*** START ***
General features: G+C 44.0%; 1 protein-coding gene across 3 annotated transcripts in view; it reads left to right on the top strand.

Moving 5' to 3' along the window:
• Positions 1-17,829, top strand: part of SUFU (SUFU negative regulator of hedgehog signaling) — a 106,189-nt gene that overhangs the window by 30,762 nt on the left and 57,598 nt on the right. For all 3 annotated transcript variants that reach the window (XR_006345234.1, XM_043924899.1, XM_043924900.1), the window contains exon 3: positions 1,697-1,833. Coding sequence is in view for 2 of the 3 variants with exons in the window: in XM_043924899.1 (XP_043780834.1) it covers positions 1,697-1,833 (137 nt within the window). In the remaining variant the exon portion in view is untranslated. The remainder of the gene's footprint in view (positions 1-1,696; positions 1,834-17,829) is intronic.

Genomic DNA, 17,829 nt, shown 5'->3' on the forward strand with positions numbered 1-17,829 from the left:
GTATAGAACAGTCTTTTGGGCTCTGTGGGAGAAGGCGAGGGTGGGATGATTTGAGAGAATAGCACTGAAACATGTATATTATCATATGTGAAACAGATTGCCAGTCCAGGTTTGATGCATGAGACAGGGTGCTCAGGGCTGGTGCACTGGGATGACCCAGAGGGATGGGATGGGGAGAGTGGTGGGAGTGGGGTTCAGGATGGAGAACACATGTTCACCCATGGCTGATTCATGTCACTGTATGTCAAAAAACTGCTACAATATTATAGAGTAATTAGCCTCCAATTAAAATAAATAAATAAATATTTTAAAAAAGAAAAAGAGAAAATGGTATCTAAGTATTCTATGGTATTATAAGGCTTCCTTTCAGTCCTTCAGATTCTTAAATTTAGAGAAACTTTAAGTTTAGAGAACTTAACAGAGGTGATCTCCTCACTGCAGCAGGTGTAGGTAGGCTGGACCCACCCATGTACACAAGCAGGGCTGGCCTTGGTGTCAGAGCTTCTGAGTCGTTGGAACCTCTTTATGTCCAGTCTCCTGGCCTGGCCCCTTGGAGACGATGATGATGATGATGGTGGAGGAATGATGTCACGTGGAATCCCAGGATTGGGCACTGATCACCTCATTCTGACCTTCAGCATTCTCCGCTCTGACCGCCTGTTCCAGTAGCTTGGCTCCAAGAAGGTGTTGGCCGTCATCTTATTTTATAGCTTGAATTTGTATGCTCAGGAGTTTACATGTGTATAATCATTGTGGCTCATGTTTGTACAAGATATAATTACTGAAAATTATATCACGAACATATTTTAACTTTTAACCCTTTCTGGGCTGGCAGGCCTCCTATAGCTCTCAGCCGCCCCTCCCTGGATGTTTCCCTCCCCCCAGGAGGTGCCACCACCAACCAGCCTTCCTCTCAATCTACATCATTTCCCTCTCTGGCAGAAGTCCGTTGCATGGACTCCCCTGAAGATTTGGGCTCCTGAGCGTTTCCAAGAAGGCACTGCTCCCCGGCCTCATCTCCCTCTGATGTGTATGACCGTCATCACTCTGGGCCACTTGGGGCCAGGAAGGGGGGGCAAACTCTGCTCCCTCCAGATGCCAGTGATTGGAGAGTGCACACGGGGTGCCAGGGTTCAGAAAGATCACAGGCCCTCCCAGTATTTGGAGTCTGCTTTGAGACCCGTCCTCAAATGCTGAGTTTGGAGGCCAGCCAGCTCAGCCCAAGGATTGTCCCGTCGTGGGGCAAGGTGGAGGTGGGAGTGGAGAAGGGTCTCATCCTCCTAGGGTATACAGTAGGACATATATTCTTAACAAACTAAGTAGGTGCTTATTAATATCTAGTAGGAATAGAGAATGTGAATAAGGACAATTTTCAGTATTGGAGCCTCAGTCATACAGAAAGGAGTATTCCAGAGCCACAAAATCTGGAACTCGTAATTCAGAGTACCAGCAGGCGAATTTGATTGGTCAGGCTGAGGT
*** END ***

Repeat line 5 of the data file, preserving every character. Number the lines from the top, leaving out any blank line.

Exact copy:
GTATAGAACAGTCTTTTGGGCTCTGTGGGAGAAGGCGAGGGTGGGATGATTTGAGAGAATAGCACTGAAACATGTATATTATCATATGTGAAACAGATTGCCAGTCCAGGTTTGATGCATGAGACAGGGTGCTCAGGGCTGGTGCACTGGGATGACCCAGAGGGATGGGATGGGGAGAGTGGTGGGAGTGGGGTTCAGGATGGAGAACACATGTTCACCCATGGCTGATTCATGTCACTGTATGTCAAAAAACTGCTACAATATTATAGAGTAATTAGCCTCCAATTAAAATAAATAAATAAATATTTTAAAAAAGAAAAAGAGAAAATGGTATCTAAGTATTCTATGGTATTATAAGGCTTCCTTTCAGTCCTTCAGATTCTTAAATTTAGAGAAACTTTAAGTTTAGAGAACTTAACAGAGGTGATCTCCTCACTGCAGCAGGTGTAGGTAGGCTGGACCCACCCATGTACACAAGCAGGGCTGGCCTTGGTGTCAGAGCTTCTGAGTCGTTGGAACCTCTTTATGTCCAGTCTCCTGGCCTGGCCCCTTGGAGACGATGATGATGATGATGGTGGAGGAATGATGTCACGTGGAATCCCAGGATTGGGCACTGATCACCTCATTCTGACCTTCAGCATTCTCCGCTCTGACCGCCTGTTCCAGTAGCTTGGCTCCAAGAAGGTGTTGGCCGTCATCTTATTTTATAGCTTGAATTTGTATGCTCAGGAGTTTACATGTGTATAATCATTGTGGCTCATGTTTGTACAAGATATAATTACTGAAAATTATATCACGAACATATTTTAACTTTTAACCCTTTCTGGGCTGGCAGGCCTCCTATAGCTCTCAGCCGCCCCTCCCTGGATGTTTCCCTCCCCCCAGGAGGTGCCACCACCAACCAGCCTTCCTCTCAATCTACATCATTTCCCTCTCTGGCAGAAGTCCGTTGCATGGACTCCCCTGAAGATTTGGGCTCCTGAGCGTTTCCAAGAAGGCACTGCTCCCCGGCCTCATCTCCCTCTGATGTGTATGACCGTCATCACTCTGGGCCACTTGGGGCCAGGAAGGGGGGGCAAACTCTGCTCCCTCCAGATGCCAGTGATTGGAGAGTGCACACGGGGTGCCAGGGTTCAGAAAGATCACAGGCCCTCCCAGTATTTGGAGTCTGCTTTGAGACCCGTCCTCAAATGCTGAGTTTGGAGGCCAGCCAGCTCAGCCCAAGGATTGTCCCGTCGTGGGGCAAGGTGGAGGTGGGAGTGGAGAAGGGTCTCATCCTCCTAGGGTATACAGTAGGACATATATTCTTAACAAACTAAGTAGGTGCTTATTAATATCTAGTAGGAATAGAGAATGTGAATAAGGACAATTTTCAGTATTGGAGCCTCAGTCATACAGAAAGGAGTATTCCAGAGCCACAAAATCTGGAACTCGTAATTCAGAGTACCAGCAGGCGAATTTGATTGGTCAGGCTGAGGT